After a little more digging, he broke into a whole intricate tunnel system: the Derinkuyu underground city, carved thousands of years ago.
The Cappadocia region sits on a one kilometer (3,300-foot) tall volcanic plateau. Millions of years ago, it was covered in volcanic ash, which solidified into tuff, a type of volcanic rock.
That made for easy digging, and the inhabitants of the region some 3,000 years ago quickly took advantage of this to dig their elaborate tunnel cities. (Not all tuffs are soft and easily dug into, however; some tuffs are extremely tough.)
People developed a wide range of uses within the tunnel systems. Food storage was one of the earliest and most reliable: cave systems tend to maintain constant temperatures, often considerably cooler than the surface.
We’ve also used underground cities multiple times throughout history to hide from attack. Derinkuyu is extensive enough that it could have hidden as many as 20,000 people. They had the benefit of ample storage space, which included wine and oil presses, stables, refectories, and chapels.
The city contains five different levels, each of which could be closed off independently of the others. Not least incredibly, the Derinkuyu is also connected to the Kaymakli underground city by an 8 km (5 mile) underground tunnel.
There is some debate about who first built the cities. Some attribute them to the Hittites (between the 15th and 12th centuries BC), but most believe they were constructed by the Phrygians (between the 8th and 7th century BC), the people who supplanted the Hittites, and then themselves faded away during Roman times.
The Derinkuyu was used by the Byzantines much later to defend themselves during the Arab Byzantine wars (780-1180 AD). Even as late as the early 20th century, the tunnels were still in use by the locals to avoid Ottoman persecution, only falling into disuse in 1923. So, doing our math, the lost city had only been lost for 40 years when it was re-found.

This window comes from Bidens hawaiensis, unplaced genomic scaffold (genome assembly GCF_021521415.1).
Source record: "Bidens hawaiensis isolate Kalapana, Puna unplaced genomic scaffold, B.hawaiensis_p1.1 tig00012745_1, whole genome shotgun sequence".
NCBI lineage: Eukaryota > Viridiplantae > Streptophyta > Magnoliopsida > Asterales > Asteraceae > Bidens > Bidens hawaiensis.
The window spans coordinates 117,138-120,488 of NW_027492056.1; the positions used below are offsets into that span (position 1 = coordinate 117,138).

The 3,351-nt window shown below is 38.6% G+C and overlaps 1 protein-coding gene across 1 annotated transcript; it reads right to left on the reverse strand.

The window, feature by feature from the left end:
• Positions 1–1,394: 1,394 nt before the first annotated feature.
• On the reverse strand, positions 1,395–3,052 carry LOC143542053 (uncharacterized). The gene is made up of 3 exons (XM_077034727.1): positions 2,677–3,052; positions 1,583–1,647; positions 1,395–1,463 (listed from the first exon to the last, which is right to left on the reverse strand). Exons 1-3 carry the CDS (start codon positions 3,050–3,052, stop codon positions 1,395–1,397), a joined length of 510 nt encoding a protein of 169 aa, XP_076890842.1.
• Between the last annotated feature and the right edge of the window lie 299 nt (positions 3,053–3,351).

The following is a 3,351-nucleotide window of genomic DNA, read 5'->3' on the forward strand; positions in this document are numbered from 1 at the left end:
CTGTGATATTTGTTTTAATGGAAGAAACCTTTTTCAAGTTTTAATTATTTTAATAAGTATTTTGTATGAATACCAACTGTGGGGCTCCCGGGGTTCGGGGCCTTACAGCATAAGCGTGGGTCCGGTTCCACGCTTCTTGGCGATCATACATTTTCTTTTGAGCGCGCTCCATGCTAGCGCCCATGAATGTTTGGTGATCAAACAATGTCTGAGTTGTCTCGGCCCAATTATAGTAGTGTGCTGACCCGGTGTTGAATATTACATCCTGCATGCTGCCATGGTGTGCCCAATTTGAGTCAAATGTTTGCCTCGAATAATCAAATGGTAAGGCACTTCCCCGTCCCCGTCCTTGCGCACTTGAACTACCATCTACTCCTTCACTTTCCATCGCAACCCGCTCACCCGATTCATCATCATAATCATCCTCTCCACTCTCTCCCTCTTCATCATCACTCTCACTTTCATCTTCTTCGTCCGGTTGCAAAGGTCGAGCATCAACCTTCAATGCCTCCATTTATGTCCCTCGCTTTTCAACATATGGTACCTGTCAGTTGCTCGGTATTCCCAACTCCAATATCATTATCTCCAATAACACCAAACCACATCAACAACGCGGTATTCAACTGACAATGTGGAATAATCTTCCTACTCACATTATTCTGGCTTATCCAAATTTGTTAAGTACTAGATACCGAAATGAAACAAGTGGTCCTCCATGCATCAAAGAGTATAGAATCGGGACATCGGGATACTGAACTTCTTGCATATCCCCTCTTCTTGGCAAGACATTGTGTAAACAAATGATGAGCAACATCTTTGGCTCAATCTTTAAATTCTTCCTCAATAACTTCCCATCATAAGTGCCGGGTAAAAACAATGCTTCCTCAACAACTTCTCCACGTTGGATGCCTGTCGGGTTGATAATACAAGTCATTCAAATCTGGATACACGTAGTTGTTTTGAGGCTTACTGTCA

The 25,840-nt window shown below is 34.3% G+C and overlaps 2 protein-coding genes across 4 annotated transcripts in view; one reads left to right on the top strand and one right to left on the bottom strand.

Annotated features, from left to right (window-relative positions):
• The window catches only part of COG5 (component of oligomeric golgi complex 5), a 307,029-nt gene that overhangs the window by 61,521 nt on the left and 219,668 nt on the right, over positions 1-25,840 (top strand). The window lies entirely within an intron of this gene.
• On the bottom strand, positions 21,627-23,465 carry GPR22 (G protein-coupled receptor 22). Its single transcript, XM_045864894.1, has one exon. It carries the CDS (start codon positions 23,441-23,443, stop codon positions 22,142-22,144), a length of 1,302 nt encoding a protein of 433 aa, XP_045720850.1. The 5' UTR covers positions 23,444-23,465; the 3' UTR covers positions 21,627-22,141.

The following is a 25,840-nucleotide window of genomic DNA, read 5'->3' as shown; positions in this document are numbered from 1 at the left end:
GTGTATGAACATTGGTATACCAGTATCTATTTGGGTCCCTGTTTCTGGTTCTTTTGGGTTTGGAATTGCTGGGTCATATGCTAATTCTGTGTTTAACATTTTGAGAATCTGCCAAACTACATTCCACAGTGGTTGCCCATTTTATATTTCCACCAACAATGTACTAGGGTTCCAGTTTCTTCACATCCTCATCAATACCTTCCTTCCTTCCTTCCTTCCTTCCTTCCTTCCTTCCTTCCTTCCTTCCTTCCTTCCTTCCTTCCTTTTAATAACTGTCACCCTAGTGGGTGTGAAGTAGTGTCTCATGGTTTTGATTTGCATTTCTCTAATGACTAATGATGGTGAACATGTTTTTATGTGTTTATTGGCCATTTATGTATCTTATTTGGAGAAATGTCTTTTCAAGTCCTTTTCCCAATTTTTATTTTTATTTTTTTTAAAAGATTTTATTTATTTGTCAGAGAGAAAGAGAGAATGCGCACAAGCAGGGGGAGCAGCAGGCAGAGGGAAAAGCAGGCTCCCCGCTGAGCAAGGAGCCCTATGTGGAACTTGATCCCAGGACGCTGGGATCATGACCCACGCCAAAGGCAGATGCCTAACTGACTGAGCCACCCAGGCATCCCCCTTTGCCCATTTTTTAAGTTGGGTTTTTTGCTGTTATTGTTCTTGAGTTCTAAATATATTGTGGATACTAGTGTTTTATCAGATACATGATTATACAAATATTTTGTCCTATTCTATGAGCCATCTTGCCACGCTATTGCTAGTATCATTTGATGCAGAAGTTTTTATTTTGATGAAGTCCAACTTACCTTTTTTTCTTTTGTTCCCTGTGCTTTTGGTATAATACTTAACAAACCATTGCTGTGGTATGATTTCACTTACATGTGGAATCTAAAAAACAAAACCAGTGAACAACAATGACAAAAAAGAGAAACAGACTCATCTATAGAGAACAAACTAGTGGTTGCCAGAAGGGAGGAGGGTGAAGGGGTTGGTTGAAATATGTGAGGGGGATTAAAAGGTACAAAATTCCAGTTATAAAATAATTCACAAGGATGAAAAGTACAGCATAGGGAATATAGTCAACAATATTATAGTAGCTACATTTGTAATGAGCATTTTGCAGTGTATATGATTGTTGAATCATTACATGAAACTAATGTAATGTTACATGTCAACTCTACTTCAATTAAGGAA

Today, much of the Derinkuyu underground city is open for visitation by tourists. And more than 200 other underground cities with a minimum of two levels (40 have three or more) have been discovered in the region.
Meet the New Boss, Not as Good as the Old Boss
There’s a long list of stories in history where Europeans tried, and miserably failed, to apply European farming techniques to other places around the world.
It turns out that you need to adapt your techniques to your environment, not the other way around. The Ancient Greeks had a relevant term: metis, or local knowledge. It’s important to know how things work where you live.
One of the most interesting European agricultural failures occurred in Bali. The Balinese had, over millennia, developed incredibly complex rice farming techniques. Rice is absolutely central to Balinese Hinduism and cuisine. Rice is so important that the Bali word for rice, nasi, means “food.”
Incredibly complex water terraces cover Bali, running up and down hillsides, with equally complex irrigation systems all over the place. They have farming cooperatives known as subaks that consist of every farmer sharing a water source. Everything is orchestrated by the intricate and complicated calendar known as the tika. And, thanks to all of that, Bali was able to maintain an immense population density.
Then the Europeans came along, decided all of these old methods were nonsense, and decided to replace them with more modern techniques. They failed to significantly change anything.
After Indonesia gained independence, the Indonesians, in an effort to modernize, began applying those same European techniques in Bali. The water districts quickly fell into mismanagement: the new rice strains they’d introduced were more vulnerable to pests, and uniform rice crops were more vulnerable to disease, etc., etc.
In the 1980s, scientists began actually modeling the differences between the old and new systems and realized exactly how brilliantly adapted the old systems had been to Bali’s climate and ecosystem. Today, Bali has slowly reintroduced modified versions of the old system back in place. They’re not bringing back the old rice strains, but they’re reworking things to run off the tika calendar again.
It pays to understand your environment. The real world always beats theories.